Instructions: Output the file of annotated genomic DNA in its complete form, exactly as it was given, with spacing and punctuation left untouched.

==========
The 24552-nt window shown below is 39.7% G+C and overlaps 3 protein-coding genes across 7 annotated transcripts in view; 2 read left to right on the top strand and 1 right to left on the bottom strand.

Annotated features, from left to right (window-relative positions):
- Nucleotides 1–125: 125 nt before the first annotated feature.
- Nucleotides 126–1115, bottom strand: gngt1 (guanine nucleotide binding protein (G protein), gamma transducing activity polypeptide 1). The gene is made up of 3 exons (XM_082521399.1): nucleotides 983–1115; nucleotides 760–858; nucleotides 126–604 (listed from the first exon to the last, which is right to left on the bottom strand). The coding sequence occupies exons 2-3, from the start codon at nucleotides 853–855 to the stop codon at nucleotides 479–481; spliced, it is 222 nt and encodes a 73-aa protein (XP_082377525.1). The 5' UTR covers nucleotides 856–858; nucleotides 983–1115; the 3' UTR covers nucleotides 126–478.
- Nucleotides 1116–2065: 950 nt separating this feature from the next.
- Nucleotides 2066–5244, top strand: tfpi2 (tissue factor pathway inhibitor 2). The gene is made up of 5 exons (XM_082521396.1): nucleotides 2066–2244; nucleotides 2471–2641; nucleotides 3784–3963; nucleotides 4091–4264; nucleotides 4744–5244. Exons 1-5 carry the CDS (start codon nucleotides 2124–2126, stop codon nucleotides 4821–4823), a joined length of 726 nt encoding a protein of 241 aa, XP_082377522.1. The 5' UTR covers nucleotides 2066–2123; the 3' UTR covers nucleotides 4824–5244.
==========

The 24552-nt window shown below is 39.7% G+C and overlaps 3 protein-coding genes across 7 annotated transcripts in view; 2 read left to right on the top strand and 1 right to left on the bottom strand.

Annotated features, from left to right (window-relative positions):
- Nucleotides 1–125: 125 nt before the first annotated feature.
- Nucleotides 126–1115, bottom strand: gngt1 (guanine nucleotide binding protein (G protein), gamma transducing activity polypeptide 1). The gene is made up of 3 exons (XM_082521399.1): nucleotides 983–1115; nucleotides 760–858; nucleotides 126–604 (listed from the first exon to the last, which is right to left on the bottom strand). The coding sequence occupies exons 2-3, from the start codon at nucleotides 853–855 to the stop codon at nucleotides 479–481; spliced, it is 222 nt and encodes a 73-aa protein (XP_082377525.1). The 5' UTR covers nucleotides 856–858; nucleotides 983–1115; the 3' UTR covers nucleotides 126–478.
- Nucleotides 1116–2065: 950 nt separating this feature from the next.
- Nucleotides 2066–5244, top strand: tfpi2 (tissue factor pathway inhibitor 2). The gene is made up of 5 exons (XM_082521396.1): nucleotides 2066–2244; nucleotides 2471–2641; nucleotides 3784–3963; nucleotides 4091–4264; nucleotides 4744–5244. Exons 1-5 carry the CDS (start codon nucleotides 2124–2126, stop codon nucleotides 4821–4823), a joined length of 726 nt encoding a protein of 241 aa, XP_082377522.1. The 5' UTR covers nucleotides 2066–2123; the 3' UTR covers nucleotides 4824–5244.